This presents difficulties when it comes time to educate clients about how to access health literature online.  Nurses that resist new technology tend to avoid or discount the efficacy of important e-tools available to everyone, and thus lose a valuable opportunity to improve overall patient care by empowering the patient to seek out information on their own.  Pravikoff and Donaldson write that “evidence-based nursing practice is similar to the nursing process itself, and so should feel familiar to nurses” (2001, p. 589), a comparison that would be helpful when attempting to encourage nurses to use new technologies in every way possible.  By demonstrating to nurses and other health care professionals that they already possess the tools necessary to navigate the essentially simple world of the Internet, pointing out their evaluative and critical thinking abilities, the Internet may become less overwhelming and thus seem much more accessible.

References

Athabasca University. (2011). Write site. Athabasca University. Retrieved from http://www2.athabascau.ca/services/write-site/

Pravikoff, D., & Donaldson, N.E. (2001). Online journals: Access and support for evidence-based practice. IAACN clinical issues: Advanced practice in acute & critical care, 12(4), 588-596. Retrieved from ADD THE URL FROM YOUR LOGIN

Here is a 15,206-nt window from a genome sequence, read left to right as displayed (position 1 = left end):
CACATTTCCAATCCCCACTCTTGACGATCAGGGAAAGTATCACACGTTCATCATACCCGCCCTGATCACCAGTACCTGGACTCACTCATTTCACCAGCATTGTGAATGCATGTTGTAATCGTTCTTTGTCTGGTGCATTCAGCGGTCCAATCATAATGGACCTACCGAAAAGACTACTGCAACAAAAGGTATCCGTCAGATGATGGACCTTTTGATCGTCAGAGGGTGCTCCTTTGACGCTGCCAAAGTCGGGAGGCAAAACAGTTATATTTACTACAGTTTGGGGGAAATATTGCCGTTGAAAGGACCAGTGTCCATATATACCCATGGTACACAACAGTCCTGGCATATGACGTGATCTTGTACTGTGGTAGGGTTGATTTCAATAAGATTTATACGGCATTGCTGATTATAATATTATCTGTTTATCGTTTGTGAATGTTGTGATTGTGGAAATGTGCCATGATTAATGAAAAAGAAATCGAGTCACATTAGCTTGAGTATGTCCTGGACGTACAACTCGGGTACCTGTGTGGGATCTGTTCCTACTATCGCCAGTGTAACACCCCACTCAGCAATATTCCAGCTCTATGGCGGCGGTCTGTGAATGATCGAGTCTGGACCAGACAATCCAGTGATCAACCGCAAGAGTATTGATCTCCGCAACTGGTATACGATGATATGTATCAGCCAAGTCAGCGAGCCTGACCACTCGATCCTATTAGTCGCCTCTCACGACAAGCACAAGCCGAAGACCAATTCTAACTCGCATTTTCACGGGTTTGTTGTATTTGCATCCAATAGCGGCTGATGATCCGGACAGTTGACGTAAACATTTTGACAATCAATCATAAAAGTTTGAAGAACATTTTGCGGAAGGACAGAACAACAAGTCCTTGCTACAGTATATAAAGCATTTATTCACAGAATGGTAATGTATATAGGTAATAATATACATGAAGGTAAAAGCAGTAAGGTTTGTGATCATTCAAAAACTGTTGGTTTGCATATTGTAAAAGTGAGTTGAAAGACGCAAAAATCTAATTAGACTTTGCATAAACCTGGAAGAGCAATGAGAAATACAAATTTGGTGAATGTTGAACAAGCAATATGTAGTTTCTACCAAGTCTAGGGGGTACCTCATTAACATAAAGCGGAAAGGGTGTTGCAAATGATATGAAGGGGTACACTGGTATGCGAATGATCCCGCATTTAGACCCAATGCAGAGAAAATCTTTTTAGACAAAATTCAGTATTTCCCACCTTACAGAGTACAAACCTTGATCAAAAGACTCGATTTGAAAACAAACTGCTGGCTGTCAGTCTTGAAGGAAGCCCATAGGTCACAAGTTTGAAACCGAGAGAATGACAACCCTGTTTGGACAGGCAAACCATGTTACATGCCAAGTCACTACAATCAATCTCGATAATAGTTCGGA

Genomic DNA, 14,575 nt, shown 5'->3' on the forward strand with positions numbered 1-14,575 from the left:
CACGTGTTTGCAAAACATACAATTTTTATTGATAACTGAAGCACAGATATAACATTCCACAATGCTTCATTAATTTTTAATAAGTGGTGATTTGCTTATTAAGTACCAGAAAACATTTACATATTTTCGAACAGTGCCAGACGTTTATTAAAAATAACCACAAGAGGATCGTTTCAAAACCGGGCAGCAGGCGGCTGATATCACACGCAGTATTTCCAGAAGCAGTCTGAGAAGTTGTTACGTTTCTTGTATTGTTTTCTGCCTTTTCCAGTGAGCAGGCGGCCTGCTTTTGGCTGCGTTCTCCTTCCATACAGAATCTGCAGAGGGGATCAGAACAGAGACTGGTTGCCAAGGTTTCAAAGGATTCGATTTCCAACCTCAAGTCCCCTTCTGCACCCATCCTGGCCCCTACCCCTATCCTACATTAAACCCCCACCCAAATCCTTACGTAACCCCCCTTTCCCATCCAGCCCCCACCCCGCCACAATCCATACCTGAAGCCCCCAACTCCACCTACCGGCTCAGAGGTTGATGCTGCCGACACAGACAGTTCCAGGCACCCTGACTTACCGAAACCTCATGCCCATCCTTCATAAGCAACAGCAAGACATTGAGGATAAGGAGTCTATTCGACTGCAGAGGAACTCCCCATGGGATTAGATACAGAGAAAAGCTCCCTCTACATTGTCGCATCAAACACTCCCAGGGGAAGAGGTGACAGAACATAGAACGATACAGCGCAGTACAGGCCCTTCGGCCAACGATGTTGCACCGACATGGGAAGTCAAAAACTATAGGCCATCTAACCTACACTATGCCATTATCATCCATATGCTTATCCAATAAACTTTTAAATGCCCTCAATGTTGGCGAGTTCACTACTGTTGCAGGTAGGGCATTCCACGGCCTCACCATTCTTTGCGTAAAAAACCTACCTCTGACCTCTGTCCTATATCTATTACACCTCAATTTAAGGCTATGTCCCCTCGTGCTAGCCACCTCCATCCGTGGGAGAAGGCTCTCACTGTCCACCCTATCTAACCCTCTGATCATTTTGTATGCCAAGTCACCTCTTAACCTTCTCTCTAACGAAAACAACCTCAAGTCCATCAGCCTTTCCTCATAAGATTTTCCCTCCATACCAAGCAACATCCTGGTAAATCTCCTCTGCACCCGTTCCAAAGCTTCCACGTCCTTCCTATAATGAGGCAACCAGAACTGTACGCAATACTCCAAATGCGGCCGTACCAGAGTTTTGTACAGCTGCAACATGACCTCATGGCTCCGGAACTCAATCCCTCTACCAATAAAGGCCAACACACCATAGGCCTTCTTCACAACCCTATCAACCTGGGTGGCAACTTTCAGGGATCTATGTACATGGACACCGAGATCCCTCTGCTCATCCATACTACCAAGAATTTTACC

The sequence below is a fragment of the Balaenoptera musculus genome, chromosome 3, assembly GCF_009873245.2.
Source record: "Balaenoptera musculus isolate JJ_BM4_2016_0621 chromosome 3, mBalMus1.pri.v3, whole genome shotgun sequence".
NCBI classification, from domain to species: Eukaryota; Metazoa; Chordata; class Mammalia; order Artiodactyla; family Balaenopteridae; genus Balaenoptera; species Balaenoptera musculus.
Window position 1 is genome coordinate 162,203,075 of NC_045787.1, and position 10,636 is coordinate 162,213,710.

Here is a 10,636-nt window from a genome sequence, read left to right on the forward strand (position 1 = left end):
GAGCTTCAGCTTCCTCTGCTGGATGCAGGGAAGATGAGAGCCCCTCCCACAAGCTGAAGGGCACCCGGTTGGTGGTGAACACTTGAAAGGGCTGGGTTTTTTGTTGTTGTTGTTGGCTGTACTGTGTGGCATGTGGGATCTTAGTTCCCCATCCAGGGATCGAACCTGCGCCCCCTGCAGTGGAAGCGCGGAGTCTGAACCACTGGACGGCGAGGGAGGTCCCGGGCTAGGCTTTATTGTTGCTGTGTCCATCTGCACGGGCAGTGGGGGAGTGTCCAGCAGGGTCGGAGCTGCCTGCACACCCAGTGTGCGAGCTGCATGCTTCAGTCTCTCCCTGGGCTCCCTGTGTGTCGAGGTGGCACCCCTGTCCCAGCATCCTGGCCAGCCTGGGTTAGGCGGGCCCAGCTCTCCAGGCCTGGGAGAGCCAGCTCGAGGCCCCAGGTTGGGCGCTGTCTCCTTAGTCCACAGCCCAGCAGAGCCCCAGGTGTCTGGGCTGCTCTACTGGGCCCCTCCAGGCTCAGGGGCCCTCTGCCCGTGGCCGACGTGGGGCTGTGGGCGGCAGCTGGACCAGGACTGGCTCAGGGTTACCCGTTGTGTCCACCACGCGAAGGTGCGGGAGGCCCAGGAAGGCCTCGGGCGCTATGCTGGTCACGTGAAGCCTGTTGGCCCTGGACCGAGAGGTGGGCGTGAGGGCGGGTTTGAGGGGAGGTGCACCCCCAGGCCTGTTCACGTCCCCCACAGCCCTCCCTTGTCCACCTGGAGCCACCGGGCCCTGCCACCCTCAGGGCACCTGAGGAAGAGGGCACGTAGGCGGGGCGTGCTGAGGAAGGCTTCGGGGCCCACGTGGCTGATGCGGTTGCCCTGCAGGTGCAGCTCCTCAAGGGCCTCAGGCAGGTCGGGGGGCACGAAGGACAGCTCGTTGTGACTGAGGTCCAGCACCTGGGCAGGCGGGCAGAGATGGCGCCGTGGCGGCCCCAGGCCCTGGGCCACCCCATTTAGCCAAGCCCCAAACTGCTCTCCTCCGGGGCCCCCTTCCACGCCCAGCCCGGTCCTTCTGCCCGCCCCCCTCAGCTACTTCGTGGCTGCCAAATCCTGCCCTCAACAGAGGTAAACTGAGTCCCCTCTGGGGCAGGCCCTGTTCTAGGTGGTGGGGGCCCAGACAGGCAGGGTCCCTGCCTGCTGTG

B. Discussion Forum

As a nurse clinician, I have the opportunity to use aspects of e-health every day in my practice setting. Primarily, this occurs through electronic health records (EHR), a vital component to the management of individual patient health and an understanding of the demographic needs of patient populations (McGonigle, 2009).  The EHR allows for me to update patient records, order medications and check for allergies and drug interactions, and communicate with other health care practitioners to ensure continuity of patient care.  E-health also encompasses the evidence-based practice that I use when conducting research through Internet databases such as Medline and online nursing/medical journals.  Additionally, I also make a point to educate patients about how to best become active participants in their own health and wellness through the use of e-health tools that promote self-care and connect patients with online support groups and further information about their various conditions and illnesses.